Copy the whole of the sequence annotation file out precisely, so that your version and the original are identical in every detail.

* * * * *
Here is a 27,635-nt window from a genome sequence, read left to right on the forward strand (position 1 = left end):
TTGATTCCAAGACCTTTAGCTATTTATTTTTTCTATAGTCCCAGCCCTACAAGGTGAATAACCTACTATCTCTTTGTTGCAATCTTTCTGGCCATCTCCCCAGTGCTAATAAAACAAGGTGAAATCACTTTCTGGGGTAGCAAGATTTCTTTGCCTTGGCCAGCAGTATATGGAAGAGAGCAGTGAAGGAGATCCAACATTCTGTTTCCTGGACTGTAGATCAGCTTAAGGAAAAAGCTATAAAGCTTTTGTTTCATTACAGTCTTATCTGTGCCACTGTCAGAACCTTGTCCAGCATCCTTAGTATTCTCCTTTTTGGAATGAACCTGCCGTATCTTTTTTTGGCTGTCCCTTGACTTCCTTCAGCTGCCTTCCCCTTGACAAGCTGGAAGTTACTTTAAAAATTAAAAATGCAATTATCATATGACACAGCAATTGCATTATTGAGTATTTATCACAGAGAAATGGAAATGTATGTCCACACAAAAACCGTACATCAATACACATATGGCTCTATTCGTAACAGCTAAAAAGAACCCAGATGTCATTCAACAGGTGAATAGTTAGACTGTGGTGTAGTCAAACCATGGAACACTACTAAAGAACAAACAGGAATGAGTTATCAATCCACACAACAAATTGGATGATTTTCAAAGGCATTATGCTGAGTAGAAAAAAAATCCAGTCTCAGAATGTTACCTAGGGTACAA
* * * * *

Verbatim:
Here is a 27,635-nt window from a genome sequence, read left to right on the forward strand (position 1 = left end):
TTGATTCCAAGACCTTTAGCTATTTATTTTTTCTATAGTCCCAGCCCTACAAGGTGAATAACCTACTATCTCTTTGTTGCAATCTTTCTGGCCATCTCCCCAGTGCTAATAAAACAAGGTGAAATCACTTTCTGGGGTAGCAAGATTTCTTTGCCTTGGCCAGCAGTATATGGAAGAGAGCAGTGAAGGAGATCCAACATTCTGTTTCCTGGACTGTAGATCAGCTTAAGGAAAAAGCTATAAAGCTTTTGTTTCATTACAGTCTTATCTGTGCCACTGTCAGAACCTTGTCCAGCATCCTTAGTATTCTCCTTTTTGGAATGAACCTGCCGTATCTTTTTTTGGCTGTCCCTTGACTTCCTTCAGCTGCCTTCCCCTTGACAAGCTGGAAGTTACTTTAAAAATTAAAAATGCAATTATCATATGACACAGCAATTGCATTATTGAGTATTTATCACAGAGAAATGGAAATGTATGTCCACACAAAAACCGTACATCAATACACATATGGCTCTATTCGTAACAGCTAAAAAGAACCCAGATGTCATTCAACAGGTGAATAGTTAGACTGTGGTGTAGTCAAACCATGGAACACTACTAAAGAACAAACAGGAATGAGTTATCAATCCACACAACAAATTGGATGATTTTCAAAGGCATTATGCTGAGTAGAAAAAAAATCCAGTCTCAGAATGTTACCTAGGGTACAA